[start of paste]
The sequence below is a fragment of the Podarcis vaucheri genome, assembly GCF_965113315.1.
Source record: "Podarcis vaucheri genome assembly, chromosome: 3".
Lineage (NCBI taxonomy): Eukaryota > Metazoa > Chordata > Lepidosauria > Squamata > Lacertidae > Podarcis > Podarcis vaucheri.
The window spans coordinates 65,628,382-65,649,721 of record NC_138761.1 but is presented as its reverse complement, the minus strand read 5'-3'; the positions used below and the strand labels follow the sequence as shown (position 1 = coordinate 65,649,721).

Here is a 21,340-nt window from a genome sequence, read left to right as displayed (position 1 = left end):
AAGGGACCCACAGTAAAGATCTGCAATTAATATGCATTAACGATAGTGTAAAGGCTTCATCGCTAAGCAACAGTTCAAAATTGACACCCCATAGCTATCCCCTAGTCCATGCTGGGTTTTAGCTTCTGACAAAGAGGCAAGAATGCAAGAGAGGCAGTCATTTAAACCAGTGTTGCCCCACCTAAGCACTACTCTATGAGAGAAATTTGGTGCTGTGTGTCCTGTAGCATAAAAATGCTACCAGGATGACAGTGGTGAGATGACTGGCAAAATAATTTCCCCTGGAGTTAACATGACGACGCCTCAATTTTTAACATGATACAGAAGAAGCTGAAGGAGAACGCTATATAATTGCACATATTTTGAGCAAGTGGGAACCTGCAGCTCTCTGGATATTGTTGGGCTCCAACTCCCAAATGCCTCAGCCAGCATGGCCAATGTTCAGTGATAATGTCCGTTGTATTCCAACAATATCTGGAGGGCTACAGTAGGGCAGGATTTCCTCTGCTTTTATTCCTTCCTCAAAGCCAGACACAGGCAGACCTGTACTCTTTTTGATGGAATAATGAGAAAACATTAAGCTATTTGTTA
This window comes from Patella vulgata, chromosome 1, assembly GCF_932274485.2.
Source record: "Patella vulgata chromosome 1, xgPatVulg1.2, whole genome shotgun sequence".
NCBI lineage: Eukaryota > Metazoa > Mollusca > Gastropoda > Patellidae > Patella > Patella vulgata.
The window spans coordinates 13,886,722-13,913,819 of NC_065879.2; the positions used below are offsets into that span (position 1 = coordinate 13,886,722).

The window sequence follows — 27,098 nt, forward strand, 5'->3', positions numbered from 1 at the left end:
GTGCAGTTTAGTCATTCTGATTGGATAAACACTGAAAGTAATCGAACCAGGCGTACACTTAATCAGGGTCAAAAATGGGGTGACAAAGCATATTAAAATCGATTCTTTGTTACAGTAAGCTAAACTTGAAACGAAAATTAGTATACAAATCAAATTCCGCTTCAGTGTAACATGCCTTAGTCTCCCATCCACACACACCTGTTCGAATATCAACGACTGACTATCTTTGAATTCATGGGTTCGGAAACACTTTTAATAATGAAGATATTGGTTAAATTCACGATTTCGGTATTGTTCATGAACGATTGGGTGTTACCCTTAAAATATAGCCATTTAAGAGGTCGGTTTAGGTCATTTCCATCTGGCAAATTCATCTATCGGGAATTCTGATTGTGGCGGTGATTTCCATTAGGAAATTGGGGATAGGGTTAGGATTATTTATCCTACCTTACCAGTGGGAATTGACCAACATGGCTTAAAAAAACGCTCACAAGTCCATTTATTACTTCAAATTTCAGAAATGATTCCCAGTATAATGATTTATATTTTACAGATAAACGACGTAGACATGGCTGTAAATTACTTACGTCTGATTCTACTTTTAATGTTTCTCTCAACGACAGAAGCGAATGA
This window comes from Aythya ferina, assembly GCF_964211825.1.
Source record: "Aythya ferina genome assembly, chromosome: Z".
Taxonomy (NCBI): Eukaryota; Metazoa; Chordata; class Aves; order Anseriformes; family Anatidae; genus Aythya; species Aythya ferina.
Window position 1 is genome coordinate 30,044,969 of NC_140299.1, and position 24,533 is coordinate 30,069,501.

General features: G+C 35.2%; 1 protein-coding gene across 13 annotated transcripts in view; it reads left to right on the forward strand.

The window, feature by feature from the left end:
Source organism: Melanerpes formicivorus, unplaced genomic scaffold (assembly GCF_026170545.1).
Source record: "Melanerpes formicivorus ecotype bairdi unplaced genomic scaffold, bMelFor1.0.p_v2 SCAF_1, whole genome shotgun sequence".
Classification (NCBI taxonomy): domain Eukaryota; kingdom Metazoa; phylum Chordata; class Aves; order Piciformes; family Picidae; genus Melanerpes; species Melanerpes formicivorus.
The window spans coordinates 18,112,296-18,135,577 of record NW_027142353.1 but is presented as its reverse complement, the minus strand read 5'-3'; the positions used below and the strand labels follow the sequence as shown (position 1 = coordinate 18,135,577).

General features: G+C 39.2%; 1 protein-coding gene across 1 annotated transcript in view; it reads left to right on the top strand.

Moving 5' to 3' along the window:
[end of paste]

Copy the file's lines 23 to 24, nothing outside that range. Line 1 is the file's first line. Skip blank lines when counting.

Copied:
General features: G+C 39.2%; 1 protein-coding gene across 1 annotated transcript in view; it reads left to right on the top strand.

Moving 5' to 3' along the window: